Few motion pictures are celebrated two decades after their theatrical release with a television series, but what’s 20 years to a time traveler?
Inspired by the 1995 film of the same name, Syfy’s 12 Monkeys concerns a time-traveler named James Cole who journeys from the future to locate and eradicate the source of a plague that will nearly wipe out the human race. His method of time travel is dangerous and untested, and his actions bring up issues regarding fate, free will and the possibility of second chances. The ambitious 13-episode series comes from Universal Cable Productions in association with Atlas Entertainment, producer of the 1995 Terry Gilliam film starring Bruce Willis, Madeleine Stowe and Brad Pitt.
The new production, which debuts Jan. 16 on Syfy, was shot in and around Toronto and stars Aaron Stanford as Cole, Amanda Schull, Kirk Acevedo and Noah Bean. Todd McMullen served as director of photography on the pilot and David Greene shot the series.
Photo by Russ Martin/Syfy.
In conversations about the look of the show, the production team realized the necessity of adopting distinct thematic elements to represent each time period, helping the audience navigate the nonlinear storytelling method. According to Greene, the team naturally used sets, art direction and costumes to represent the differing time periods, but they also called on an arsenal of cinematographic elements to differentiate “the future” from “the present.”
“Our basic formula was that the future would have a palette in blue/green tones, as well as the use of smoke and atmosphere,” Greene says. “The future scenes are moodier and darker and bleaker than present day. It was this strict palette that would help distinguish it from present day.”
Present day has a wider tonal range, he explains. “Sometimes warmer tones were right. Other times blue tones were correct. I felt we would need to be moody and dark in the present, too. So we had a bit of an issue in separating the two worlds when both needed to delve into the same tonal ranges. My concept was that the palette of the future, because it didn’t waver, would be the constant.”
Dr. Cassandra Railly (Amanda Schull) might be the only person who can help Cole in his quest. Photo by Alicia Gbur/Syfy.
Greene chose to shoot digitally with ARRI Alexa and Cooke 5/i lenses. “I also love Panavision Primos and use them frequently. The Cooke 5s are great because of that softer Cooke look, as well as the T-stop. These are 1.4 lenses, and when you pair that speed with an ASA rating of 800, it’s amazing how you can dig into the shadows and work at very low light levels. This can present a tremendous challenge to the focus pullers since they have a very small depth of field to work with, but our focus pullers were very comfortable at this stop and did a great job.”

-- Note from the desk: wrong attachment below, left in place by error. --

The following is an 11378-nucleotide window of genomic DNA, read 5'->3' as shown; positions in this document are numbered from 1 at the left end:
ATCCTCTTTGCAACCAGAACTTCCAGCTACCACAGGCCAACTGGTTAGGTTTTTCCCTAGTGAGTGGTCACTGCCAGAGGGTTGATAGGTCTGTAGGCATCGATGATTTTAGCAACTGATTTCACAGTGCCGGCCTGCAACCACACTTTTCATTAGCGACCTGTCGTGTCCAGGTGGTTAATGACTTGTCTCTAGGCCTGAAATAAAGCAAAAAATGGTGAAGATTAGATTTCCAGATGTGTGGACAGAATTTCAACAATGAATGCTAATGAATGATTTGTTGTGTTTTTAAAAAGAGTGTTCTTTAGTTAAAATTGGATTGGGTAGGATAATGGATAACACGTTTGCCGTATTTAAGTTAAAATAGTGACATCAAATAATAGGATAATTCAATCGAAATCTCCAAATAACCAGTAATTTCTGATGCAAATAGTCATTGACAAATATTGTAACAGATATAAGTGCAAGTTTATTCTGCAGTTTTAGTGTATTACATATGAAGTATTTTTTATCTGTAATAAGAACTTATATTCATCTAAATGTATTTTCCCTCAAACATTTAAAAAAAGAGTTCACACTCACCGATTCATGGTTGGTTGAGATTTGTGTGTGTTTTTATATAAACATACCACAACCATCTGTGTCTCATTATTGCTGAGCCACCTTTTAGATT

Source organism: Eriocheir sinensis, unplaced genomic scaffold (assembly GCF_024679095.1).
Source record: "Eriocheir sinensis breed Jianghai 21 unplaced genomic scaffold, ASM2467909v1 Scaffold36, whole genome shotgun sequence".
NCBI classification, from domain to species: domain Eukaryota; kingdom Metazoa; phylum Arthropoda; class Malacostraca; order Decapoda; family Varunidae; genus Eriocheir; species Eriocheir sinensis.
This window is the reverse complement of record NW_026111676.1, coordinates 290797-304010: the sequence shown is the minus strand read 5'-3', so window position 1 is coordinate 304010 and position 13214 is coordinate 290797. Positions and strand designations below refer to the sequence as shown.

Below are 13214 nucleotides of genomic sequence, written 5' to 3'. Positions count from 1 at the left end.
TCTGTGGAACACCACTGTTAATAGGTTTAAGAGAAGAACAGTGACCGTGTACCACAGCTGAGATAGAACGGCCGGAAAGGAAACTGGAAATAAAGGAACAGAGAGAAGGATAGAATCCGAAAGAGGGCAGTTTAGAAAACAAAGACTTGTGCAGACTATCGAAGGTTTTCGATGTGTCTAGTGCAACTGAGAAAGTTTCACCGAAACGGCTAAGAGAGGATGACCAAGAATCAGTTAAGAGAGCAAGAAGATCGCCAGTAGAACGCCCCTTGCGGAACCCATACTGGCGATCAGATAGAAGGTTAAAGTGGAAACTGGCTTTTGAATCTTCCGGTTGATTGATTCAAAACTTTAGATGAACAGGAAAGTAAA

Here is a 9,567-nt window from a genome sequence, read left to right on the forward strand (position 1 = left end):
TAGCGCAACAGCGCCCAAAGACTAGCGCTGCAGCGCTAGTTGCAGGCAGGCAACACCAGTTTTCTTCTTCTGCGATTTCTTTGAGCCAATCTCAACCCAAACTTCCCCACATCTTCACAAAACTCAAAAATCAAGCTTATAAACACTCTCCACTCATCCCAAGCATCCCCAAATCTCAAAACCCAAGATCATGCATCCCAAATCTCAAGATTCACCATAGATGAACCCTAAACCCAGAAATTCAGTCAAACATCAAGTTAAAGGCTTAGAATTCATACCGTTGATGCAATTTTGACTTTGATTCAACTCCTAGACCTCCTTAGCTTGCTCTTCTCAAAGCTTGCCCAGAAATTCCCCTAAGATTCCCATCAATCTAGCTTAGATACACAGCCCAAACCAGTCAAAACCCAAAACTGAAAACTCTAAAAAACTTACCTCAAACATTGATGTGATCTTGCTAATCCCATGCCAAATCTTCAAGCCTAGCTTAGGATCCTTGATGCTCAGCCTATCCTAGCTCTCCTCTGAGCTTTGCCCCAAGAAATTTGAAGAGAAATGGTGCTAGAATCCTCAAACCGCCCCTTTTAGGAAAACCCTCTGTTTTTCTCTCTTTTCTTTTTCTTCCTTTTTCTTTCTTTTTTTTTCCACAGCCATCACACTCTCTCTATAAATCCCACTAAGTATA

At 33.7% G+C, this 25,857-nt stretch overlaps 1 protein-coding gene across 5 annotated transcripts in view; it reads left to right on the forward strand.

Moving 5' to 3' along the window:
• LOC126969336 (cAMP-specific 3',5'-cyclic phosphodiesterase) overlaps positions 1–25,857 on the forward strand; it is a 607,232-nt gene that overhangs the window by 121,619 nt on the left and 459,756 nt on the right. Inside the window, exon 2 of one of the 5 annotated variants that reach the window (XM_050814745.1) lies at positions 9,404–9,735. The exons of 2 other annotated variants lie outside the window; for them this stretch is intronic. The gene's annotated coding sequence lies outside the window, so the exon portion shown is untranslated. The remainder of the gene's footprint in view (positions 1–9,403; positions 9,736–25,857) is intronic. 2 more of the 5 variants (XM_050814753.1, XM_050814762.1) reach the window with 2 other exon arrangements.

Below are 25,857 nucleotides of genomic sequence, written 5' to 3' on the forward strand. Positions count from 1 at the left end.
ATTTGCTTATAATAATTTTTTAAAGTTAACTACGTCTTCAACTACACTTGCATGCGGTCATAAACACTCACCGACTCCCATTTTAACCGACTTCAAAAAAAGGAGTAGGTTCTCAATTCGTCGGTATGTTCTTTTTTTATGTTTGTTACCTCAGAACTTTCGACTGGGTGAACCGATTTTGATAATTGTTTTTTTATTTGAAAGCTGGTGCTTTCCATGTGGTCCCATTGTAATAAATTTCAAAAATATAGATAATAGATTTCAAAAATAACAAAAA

While the camera and lens package is important on any project, it’s the cinematography that establishes the tone. “While choosing a great lens package is important, it really boils down to the subject you’re shooting and how you photograph it via lighting and choices with camera angles and such. You can bring the same camera package to a show like ours [or] to a sitcom set and end up with very different results,” Greene says.
Photo by Tim Voelkner/Syfy.
What did not greatly affect the DP’s approach to the 2015 series was the fact that it’s based on a 20-year-old motion picture. “I can’t speak for the other creative heads, but my approach really wasn’t grounded in the work of the original film at all. I know we share a basic premise, but the story they told and the stories that we were about to tell are separate and unique. I really approach my work being grounded in the story being told. We made creative choices that worked for our situation, and this always takes you down a new and unique path.”
Those “creative choices” included the deployment of high-grade visual effects, which were created by Stargate Studios under the direction of VFX supervisor Eric Grenaudier. “CG was very important to us. We needed to transport through time. We needed to create the desolate world of the future,” Greene explains. “It was vital to us to employ CG elements. When [lead character] Cole ‘splinters’ out of the time machine chamber, we give the CG team a base to work with, but in post it’s up to them to make it work. They do a wonderful job. From splinter effects to matte paintings of the decayed ‘future world’ to putting a skyline out the window of a stage set, we rely on all of this to make our world come to life.”